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Theory of Human Caring in Practice


Ensuring that the relationships among nurses and patients are friendly and confidential is one of the priorities of junior medical personnel involved in the care process. The use of various methods and practices aimed at providing qualified medical assistance allows finding a unique approach to almost any case, and one of these nursing models is Jean Watson’s theory based on human caring. The primary goal of her technique is to search for a personal approach to each patient, taking into account the characteristics of a particular disease. According to Smith and Parker (2015), “a caring-science orientation is necessary for the survival of nursing” (p. 323). The practice of heightened attention to the concerns of specific target groups is key in Jean Watson’s model.

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Using the Theory of Human Caring in Practice

Jean Watson is known for devoting her life to researching nursing care as a separate science. Mikkonen, Kyngäs, and Kääriäinen (2015) give Watson’s opinion that the time has come for the development of the science of care. The authors argue that a new field is not limited to nursing aid, and such a branch includes other areas of scientific knowledge, for example, education, ecology, philosophy, ethics, humanities, and other disciplines (Mikkonen et al., 2015). Thus, Watson’s theory is similar to a collective practice where various valuable aspects are collected in order to integrate them into a single mechanism of nursing assistance.

This model may be viewed in different contexts and circumstances. Brousseau, Cara, and Blais (2017) suggest using it in nursing administration, relying on the principles of humanism and respect for the dignity of patients and subordinates. Also, various narrow-profile clinics may apply this theory in practice. As an example, the gynecological department with infertile women can be considered a place where Watson’s model is applicable in terms of the need for personal care for each individual patient.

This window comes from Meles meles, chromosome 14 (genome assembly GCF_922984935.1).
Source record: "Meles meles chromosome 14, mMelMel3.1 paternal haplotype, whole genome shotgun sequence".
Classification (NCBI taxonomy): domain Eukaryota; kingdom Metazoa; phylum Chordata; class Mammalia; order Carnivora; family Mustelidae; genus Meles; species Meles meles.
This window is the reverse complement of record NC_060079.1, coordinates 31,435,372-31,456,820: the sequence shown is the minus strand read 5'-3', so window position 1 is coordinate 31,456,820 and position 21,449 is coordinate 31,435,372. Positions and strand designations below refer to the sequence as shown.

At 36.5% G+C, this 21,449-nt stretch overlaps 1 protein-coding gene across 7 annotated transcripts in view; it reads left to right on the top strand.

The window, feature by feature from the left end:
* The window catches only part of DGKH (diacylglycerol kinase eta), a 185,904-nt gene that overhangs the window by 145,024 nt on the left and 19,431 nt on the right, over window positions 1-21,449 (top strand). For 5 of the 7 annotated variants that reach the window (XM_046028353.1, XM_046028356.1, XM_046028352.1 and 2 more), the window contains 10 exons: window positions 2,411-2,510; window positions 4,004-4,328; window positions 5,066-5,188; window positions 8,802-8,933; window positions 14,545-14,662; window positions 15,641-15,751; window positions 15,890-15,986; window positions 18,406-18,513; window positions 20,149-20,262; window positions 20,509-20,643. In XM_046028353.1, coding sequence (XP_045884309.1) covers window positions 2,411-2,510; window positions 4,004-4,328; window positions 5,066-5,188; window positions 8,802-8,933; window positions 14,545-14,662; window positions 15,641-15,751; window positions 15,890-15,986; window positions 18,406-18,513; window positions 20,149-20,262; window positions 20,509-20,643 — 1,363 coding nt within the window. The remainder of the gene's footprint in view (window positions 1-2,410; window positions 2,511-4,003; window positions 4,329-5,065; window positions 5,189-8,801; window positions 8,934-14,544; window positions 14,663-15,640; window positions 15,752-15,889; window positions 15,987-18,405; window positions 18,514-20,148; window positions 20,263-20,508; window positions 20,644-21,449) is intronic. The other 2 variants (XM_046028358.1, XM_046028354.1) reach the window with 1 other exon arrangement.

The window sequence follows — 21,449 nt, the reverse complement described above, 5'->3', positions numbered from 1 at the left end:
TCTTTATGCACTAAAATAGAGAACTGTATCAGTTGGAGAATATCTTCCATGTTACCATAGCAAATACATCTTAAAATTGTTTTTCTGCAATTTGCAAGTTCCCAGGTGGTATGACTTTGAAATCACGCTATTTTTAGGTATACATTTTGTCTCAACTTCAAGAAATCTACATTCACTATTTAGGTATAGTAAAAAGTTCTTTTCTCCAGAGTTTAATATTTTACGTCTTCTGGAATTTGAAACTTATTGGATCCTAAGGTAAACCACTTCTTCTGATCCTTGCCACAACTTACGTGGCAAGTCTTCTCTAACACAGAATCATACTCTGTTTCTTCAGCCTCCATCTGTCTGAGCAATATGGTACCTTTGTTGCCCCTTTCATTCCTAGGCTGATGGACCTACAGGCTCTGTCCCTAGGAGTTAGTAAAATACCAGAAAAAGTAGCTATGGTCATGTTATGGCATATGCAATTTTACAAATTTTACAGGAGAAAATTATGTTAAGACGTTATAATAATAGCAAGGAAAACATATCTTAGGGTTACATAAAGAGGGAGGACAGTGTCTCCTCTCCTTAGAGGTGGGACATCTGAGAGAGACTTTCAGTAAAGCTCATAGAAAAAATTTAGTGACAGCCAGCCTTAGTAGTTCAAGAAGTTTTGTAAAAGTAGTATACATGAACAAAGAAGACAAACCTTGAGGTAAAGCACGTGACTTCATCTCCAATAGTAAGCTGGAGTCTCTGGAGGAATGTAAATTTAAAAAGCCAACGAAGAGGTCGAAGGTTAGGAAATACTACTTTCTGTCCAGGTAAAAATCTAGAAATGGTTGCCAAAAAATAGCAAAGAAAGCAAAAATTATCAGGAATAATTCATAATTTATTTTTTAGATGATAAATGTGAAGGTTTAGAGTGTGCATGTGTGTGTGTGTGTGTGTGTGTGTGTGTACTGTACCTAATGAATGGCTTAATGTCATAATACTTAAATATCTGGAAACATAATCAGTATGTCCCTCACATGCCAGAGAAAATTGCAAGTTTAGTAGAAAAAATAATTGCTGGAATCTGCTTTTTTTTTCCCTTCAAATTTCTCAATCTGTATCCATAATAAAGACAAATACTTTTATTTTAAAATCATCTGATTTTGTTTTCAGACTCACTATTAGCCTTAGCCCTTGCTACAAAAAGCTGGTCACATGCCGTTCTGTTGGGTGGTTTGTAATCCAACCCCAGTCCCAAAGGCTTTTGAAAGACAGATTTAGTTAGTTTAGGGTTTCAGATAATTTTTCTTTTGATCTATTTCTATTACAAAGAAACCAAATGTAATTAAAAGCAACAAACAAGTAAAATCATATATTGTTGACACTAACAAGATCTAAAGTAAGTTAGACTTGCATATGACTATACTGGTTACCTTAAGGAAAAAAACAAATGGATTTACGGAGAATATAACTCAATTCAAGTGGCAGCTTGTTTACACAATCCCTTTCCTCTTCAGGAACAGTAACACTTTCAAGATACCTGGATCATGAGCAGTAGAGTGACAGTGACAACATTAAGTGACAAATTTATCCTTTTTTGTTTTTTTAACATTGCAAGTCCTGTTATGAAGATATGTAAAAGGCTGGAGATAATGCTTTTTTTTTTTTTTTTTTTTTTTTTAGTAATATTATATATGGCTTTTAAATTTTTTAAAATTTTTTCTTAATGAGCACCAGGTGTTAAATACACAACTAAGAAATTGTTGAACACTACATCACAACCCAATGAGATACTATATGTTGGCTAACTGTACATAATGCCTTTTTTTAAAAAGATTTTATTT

The Possibility of Using the Theory in the Gynecological Department

The relevance of Jean Watson’s model in gynecological departments for women with infertility is due to the vulnerability of these patients and their anxieties. According to Arslan-Özkan, Okumuş, and Buldukoğlu (2014), “nursing care standards for women affected by infertility have yet to emerge,” and a number of problems (social, familial, and individual) arise (p. 1801). If a patient cannot bear a child, she suffers from the inability to realize herself as a mother, and as a consequence, her psyche suffers. The task of nurses adhering to the terms of the theory under consideration is to provide such care so that women in the department could feel support and hope for a successful outcome. The importance of applying the model is that “infertility is a pervasive, destructive, and significant health problem that affects 10 to 15% of couples of reproductive age” (Ozan, Okumus, Buldukoglu, & Watson, 2013, p. 352). Therefore, nursing interventions based on the use of Watson’s theory conditions are not only efficient but also necessary.


I think this theory is really useful because it contributes to establishing contact among nurses and those who need help and helps to achieve the stability of patients’ morale. The model allows clinic staff to focus on the concerns of people who find themselves in a difficult situation and provide them with a favorable environment for recovery. The use of Watson’s technique may be relevant in various areas, including gynecology in order to protect patients with infertility from psychological imbalance and achieve positive outcomes.


Arslan-Özkan, İ., Okumuş, H., & Buldukoğlu, K. (2014). A randomized controlled trial of the effects of nursing care based on Watson’s Theory of Human Caring on distress, self-efficacy, and adjustment in infertile women. Journal of Advanced Nursing, 70(8), 1801-1812. Web.

Brousseau, S., Cara, C. M., & Blais, R. (2017). A humanistic caring quality of work life model in nursing administration based on Watson’s philosophy. International Journal for Human Caring, 21(1), 2-8. Web.

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Mikkonen, K., Kyngäs, H., & Kääriäinen, M. (2015). Nursing students’ experiences of the empathy of their teachers: A qualitative study. Advances in Health Sciences Education, 20(3), 669-682. Web.

Ozan, Y. T., Okumus, H., Buldukoglu, K., & Watson, J. (2013). A case study based on Watson’s theory of human caring: Being an infertile woman in Turkey. Nursing Science Quaterly, 26(4), 352-359. Web.

Smith, M. C., & Parker, M. E. (2015). Nursing theories and nursing practice (4th ed.). Philadelphia, PA: F.A. Davis.

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